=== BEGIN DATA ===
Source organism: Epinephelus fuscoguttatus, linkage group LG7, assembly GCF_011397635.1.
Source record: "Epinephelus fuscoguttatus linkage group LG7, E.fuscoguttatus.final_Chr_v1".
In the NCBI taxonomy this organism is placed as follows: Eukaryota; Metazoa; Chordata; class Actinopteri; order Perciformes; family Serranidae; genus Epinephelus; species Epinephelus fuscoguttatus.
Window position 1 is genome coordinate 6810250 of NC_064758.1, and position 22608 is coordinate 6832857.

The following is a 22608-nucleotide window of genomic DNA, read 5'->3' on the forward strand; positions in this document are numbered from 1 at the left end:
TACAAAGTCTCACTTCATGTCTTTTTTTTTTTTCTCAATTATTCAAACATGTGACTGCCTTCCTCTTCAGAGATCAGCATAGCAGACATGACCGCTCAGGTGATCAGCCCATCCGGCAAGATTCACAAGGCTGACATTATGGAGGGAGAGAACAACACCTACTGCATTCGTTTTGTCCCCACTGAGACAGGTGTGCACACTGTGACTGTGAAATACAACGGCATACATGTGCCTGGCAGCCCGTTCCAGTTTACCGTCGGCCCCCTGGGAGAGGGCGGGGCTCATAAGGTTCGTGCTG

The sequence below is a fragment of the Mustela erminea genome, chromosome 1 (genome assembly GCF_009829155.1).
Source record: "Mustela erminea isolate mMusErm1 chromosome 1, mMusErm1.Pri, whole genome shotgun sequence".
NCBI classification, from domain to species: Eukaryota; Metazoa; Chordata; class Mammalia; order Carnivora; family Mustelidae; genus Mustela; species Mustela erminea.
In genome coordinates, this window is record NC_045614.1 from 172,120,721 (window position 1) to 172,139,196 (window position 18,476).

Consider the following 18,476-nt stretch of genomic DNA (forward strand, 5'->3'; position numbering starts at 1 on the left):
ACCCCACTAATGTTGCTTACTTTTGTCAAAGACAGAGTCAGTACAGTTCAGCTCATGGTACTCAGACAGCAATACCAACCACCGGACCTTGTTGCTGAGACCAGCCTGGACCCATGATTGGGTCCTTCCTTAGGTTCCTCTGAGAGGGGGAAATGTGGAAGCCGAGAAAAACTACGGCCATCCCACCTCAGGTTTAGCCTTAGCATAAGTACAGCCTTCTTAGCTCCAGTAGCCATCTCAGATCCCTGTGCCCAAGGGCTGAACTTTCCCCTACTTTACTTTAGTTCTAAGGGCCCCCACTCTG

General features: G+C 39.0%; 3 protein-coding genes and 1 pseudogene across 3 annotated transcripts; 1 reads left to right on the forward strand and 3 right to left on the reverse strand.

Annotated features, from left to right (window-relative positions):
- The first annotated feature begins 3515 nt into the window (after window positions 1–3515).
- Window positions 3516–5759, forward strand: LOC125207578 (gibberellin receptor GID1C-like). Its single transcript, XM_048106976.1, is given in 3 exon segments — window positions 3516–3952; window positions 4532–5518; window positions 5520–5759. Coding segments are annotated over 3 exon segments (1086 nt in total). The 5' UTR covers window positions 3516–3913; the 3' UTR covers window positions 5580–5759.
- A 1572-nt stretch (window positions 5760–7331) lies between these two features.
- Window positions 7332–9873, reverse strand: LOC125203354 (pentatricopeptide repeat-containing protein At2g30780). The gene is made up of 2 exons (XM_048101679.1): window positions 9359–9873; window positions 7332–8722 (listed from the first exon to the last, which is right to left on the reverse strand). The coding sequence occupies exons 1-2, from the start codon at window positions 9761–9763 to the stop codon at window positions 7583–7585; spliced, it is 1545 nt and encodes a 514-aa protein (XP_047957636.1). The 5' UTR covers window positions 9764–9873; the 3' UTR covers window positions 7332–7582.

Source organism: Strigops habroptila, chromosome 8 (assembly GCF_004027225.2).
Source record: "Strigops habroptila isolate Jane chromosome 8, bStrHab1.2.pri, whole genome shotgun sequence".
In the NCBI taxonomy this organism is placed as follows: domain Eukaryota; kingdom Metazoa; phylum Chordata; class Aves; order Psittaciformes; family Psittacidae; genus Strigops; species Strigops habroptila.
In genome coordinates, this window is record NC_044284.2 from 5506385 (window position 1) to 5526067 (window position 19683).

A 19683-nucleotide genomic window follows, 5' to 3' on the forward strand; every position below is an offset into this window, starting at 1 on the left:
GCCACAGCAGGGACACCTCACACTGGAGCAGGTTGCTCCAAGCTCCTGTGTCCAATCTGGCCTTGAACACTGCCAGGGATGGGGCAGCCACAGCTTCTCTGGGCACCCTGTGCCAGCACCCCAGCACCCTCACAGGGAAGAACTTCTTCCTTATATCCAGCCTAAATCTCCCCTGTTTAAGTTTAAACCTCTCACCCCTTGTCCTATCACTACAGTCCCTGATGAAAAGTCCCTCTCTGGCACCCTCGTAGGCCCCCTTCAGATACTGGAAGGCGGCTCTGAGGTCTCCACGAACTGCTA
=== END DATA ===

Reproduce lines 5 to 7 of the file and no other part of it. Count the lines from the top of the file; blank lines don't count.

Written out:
The following is a 22608-nucleotide window of genomic DNA, read 5'->3' on the forward strand; positions in this document are numbered from 1 at the left end:
TACAAAGTCTCACTTCATGTCTTTTTTTTTTTTCTCAATTATTCAAACATGTGACTGCCTTCCTCTTCAGAGATCAGCATAGCAGACATGACCGCTCAGGTGATCAGCCCATCCGGCAAGATTCACAAGGCTGACATTATGGAGGGAGAGAACAACACCTACTGCATTCGTTTTGTCCCCACTGAGACAGGTGTGCACACTGTGACTGTGAAATACAACGGCATACATGTGCCTGGCAGCCCGTTCCAGTTTACCGTCGGCCCCCTGGGAGAGGGCGGGGCTCATAAGGTTCGTGCTG

The sequence below is a fragment of the Mustela erminea genome, chromosome 1 (genome assembly GCF_009829155.1).